May
12
2011

Mississippi River Levee in Baton Rouge, LA, taken May 11th 2011.: Panorama of the Mississippi River levee in Baton Rouge, LA near Louisiana State University, taken May 11th 2011.
Mississippi River Levee in Baton Rouge, LA, taken May 11th 2011.: Panorama of the Mississippi River levee in Baton Rouge, LA near Louisiana State University, taken May 11th 2011.Courtesy Azure Bevington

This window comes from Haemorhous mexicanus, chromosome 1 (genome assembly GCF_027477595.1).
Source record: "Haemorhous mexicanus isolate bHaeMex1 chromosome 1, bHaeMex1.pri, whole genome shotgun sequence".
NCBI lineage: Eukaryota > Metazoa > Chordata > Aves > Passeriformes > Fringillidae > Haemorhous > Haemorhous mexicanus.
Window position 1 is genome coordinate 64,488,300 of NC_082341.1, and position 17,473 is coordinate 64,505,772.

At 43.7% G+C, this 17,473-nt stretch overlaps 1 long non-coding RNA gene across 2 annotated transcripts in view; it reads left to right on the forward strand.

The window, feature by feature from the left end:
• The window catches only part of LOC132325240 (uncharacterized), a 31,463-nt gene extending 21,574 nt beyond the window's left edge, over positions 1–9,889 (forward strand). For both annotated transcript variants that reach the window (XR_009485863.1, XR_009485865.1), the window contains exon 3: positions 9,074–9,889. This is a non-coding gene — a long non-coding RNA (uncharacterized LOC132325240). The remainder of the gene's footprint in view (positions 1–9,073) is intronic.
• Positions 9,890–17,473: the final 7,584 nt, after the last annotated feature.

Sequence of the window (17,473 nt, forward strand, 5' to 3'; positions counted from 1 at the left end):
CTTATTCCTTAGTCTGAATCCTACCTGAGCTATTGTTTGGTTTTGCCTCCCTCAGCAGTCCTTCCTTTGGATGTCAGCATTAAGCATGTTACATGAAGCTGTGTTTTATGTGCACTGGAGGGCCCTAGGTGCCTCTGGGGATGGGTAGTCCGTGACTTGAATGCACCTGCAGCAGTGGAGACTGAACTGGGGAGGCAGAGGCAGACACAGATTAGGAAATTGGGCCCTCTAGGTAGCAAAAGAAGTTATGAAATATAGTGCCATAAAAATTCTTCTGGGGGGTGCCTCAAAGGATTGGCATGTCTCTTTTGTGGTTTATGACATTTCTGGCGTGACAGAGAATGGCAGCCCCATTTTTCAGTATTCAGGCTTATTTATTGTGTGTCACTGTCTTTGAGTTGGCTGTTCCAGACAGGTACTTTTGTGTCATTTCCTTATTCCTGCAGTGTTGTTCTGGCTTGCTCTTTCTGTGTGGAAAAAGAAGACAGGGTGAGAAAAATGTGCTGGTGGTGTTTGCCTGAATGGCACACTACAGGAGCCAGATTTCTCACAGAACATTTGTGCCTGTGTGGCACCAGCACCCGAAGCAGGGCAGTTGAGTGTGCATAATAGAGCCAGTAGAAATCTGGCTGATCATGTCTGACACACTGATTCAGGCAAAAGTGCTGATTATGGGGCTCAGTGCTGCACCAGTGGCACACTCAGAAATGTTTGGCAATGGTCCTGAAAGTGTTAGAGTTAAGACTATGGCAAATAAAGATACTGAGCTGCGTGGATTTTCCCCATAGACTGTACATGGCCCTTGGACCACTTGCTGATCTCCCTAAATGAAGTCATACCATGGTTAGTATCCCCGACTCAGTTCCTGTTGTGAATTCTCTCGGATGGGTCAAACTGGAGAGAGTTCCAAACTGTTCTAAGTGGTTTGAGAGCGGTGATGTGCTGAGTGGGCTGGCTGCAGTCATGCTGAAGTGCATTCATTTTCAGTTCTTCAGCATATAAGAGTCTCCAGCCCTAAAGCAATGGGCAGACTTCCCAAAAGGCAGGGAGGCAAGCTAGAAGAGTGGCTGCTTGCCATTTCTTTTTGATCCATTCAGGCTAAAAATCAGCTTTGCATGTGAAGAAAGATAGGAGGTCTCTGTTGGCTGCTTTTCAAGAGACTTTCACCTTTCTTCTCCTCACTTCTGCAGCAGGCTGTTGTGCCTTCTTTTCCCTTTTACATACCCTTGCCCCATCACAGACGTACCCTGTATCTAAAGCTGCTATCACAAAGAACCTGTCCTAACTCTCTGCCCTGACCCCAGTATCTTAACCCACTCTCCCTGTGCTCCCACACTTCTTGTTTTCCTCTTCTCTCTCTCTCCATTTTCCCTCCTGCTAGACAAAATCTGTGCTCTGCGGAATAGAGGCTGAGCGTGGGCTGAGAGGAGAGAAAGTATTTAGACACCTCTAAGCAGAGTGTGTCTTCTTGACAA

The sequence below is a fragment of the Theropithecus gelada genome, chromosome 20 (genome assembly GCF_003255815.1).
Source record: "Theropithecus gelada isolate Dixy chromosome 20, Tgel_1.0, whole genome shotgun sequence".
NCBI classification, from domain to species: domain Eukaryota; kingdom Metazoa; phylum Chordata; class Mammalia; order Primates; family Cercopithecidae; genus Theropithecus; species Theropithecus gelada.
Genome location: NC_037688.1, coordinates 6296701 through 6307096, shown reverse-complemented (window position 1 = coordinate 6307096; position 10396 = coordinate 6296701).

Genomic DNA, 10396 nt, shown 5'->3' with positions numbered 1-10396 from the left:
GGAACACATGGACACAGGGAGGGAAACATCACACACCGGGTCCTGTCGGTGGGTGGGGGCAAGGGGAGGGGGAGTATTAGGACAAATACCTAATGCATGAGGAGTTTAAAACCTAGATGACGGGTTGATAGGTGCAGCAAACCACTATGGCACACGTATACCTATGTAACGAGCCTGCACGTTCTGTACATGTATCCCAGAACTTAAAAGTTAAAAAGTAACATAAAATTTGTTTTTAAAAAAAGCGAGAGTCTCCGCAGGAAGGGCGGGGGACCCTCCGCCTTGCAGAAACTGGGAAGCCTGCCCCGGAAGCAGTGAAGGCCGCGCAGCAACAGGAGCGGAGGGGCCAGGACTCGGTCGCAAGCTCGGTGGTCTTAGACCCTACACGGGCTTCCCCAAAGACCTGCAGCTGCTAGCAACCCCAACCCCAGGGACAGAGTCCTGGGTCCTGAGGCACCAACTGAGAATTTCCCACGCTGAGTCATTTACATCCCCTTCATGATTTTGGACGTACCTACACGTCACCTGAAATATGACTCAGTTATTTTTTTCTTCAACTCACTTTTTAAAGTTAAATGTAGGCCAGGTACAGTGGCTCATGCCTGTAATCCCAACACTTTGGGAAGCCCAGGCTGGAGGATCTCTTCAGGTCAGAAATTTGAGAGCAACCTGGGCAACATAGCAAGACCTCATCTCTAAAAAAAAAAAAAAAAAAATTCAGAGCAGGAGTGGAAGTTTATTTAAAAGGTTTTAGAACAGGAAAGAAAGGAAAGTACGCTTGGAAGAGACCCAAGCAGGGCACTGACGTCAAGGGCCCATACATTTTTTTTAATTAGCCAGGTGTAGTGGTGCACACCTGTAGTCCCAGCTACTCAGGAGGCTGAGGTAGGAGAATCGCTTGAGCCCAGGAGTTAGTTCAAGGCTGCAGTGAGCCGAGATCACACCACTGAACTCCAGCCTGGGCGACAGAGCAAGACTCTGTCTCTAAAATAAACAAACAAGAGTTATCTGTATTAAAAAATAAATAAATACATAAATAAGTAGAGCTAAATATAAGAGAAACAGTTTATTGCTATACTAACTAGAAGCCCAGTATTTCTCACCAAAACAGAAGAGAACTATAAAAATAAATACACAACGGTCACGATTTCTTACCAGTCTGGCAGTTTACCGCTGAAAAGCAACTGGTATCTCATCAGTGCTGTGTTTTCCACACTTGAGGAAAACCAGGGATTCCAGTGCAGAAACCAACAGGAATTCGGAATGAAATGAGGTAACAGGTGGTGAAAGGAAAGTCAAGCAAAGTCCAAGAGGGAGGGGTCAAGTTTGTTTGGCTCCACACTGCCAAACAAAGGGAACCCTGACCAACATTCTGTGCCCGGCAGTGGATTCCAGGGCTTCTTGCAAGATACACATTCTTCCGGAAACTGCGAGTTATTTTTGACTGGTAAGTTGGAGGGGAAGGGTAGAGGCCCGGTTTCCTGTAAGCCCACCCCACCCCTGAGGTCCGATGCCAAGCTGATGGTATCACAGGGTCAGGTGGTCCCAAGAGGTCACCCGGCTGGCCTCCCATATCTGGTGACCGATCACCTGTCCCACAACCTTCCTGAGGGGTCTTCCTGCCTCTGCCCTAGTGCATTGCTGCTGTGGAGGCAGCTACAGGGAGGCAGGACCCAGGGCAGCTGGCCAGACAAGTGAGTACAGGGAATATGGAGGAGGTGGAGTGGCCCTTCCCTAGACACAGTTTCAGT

You might have heard about the terrible flooding that is occurring all along the Mighty Mississippi. As I write this I am sitting in Baton Rouge, Louisiana hoping the levees will hold. Normally the river in Baton Rouge is far below the tops of the levees. Flood stage, which is the water level at which the river would begin to flood surrounding areas without the levees acting as barriers, is 35 ft. Right now the water level is 42.8 ft and has risen 8 ft in just the last week. It is projected to crest at 47.5 ft and remain at that level for 8 to 10 days; this is higher than the previous record set in May 1927 of 47.28 ft. The tops of the levees that protect Baton Rouge are between 47 and 50 ft, they are currently sandbagging in areas less than 48 ft. Besides the possibility of overtopping there are also other problems that we need to look out for. When the river level remains high for an extended period of time the water can seep in and begin to saturate the soil, this can possibly weaken the levee structure. There is also the possibility of water going under the levee; this can result in sand boils, where the water bubbles up through the soil. It is very unlikely that this will happen, as the levees are strong and well constructed, but we need to be on the lookout for any problems.